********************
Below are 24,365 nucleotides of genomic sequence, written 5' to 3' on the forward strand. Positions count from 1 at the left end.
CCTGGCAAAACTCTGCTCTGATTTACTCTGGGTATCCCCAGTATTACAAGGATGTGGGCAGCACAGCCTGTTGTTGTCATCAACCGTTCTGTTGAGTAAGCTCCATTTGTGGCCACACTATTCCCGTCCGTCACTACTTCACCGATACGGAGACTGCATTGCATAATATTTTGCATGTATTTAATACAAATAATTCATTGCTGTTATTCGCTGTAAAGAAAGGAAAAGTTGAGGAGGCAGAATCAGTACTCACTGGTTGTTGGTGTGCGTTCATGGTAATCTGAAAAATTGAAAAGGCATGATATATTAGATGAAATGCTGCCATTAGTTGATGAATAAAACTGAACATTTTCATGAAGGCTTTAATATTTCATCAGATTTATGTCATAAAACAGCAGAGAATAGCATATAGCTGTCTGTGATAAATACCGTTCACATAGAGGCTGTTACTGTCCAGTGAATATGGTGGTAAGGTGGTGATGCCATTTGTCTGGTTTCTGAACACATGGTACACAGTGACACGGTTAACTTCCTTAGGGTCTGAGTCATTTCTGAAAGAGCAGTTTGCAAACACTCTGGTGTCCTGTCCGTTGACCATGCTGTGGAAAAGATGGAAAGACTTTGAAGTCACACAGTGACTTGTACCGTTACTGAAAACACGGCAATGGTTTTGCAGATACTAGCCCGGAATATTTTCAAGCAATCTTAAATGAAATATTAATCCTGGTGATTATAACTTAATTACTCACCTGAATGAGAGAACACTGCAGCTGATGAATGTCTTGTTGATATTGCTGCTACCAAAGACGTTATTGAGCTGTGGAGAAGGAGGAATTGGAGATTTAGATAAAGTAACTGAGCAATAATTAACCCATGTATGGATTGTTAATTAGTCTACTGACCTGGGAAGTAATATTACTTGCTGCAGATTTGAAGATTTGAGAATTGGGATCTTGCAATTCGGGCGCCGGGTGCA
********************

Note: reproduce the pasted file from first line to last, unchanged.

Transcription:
Below are 24,365 nucleotides of genomic sequence, written 5' to 3' on the forward strand. Positions count from 1 at the left end.
CCTGGCAAAACTCTGCTCTGATTTACTCTGGGTATCCCCAGTATTACAAGGATGTGGGCAGCACAGCCTGTTGTTGTCATCAACCGTTCTGTTGAGTAAGCTCCATTTGTGGCCACACTATTCCCGTCCGTCACTACTTCACCGATACGGAGACTGCATTGCATAATATTTTGCATGTATTTAATACAAATAATTCATTGCTGTTATTCGCTGTAAAGAAAGGAAAAGTTGAGGAGGCAGAATCAGTACTCACTGGTTGTTGGTGTGCGTTCATGGTAATCTGAAAAATTGAAAAGGCATGATATATTAGATGAAATGCTGCCATTAGTTGATGAATAAAACTGAACATTTTCATGAAGGCTTTAATATTTCATCAGATTTATGTCATAAAACAGCAGAGAATAGCATATAGCTGTCTGTGATAAATACCGTTCACATAGAGGCTGTTACTGTCCAGTGAATATGGTGGTAAGGTGGTGATGCCATTTGTCTGGTTTCTGAACACATGGTACACAGTGACACGGTTAACTTCCTTAGGGTCTGAGTCATTTCTGAAAGAGCAGTTTGCAAACACTCTGGTGTCCTGTCCGTTGACCATGCTGTGGAAAAGATGGAAAGACTTTGAAGTCACACAGTGACTTGTACCGTTACTGAAAACACGGCAATGGTTTTGCAGATACTAGCCCGGAATATTTTCAAGCAATCTTAAATGAAATATTAATCCTGGTGATTATAACTTAATTACTCACCTGAATGAGAGAACACTGCAGCTGATGAATGTCTTGTTGATATTGCTGCTACCAAAGACGTTATTGAGCTGTGGAGAAGGAGGAATTGGAGATTTAGATAAAGTAACTGAGCAATAATTAACCCATGTATGGATTGTTAATTAGTCTACTGACCTGGGAAGTAATATTACTTGCTGCAGATTTGAAGATTTGAGAATTGGGATCTTGCAATTCGGGCGCCGGGTGCA